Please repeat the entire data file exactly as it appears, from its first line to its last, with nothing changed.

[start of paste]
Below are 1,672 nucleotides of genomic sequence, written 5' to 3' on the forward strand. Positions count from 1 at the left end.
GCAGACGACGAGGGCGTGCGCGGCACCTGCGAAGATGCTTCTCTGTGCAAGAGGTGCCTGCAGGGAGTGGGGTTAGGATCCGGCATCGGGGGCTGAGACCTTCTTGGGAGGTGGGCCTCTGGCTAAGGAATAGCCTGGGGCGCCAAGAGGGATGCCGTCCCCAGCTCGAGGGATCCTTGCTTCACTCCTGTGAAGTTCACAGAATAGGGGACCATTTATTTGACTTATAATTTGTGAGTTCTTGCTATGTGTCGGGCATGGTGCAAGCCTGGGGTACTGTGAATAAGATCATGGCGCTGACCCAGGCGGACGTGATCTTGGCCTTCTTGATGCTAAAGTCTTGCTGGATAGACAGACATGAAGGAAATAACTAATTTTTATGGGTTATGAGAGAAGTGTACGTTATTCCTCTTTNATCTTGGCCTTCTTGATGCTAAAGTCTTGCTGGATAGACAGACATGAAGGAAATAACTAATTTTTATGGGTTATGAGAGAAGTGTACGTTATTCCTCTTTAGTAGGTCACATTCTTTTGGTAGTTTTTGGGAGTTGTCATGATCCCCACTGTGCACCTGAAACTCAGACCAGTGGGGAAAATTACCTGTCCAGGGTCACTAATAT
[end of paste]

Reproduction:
Below are 1,672 nucleotides of genomic sequence, written 5' to 3' on the forward strand. Positions count from 1 at the left end.
GCAGACGACGAGGGCGTGCGCGGCACCTGCGAAGATGCTTCTCTGTGCAAGAGGTGCCTGCAGGGAGTGGGGTTAGGATCCGGCATCGGGGGCTGAGACCTTCTTGGGAGGTGGGCCTCTGGCTAAGGAATAGCCTGGGGCGCCAAGAGGGATGCCGTCCCCAGCTCGAGGGATCCTTGCTTCACTCCTGTGAAGTTCACAGAATAGGGGACCATTTATTTGACTTATAATTTGTGAGTTCTTGCTATGTGTCGGGCATGGTGCAAGCCTGGGGTACTGTGAATAAGATCATGGCGCTGACCCAGGCGGACGTGATCTTGGCCTTCTTGATGCTAAAGTCTTGCTGGATAGACAGACATGAAGGAAATAACTAATTTTTATGGGTTATGAGAGAAGTGTACGTTATTCCTCTTTNATCTTGGCCTTCTTGATGCTAAAGTCTTGCTGGATAGACAGACATGAAGGAAATAACTAATTTTTATGGGTTATGAGAGAAGTGTACGTTATTCCTCTTTAGTAGGTCACATTCTTTTGGTAGTTTTTGGGAGTTGTCATGATCCCCACTGTGCACCTGAAACTCAGACCAGTGGGGAAAATTACCTGTCCAGGGTCACTAATAT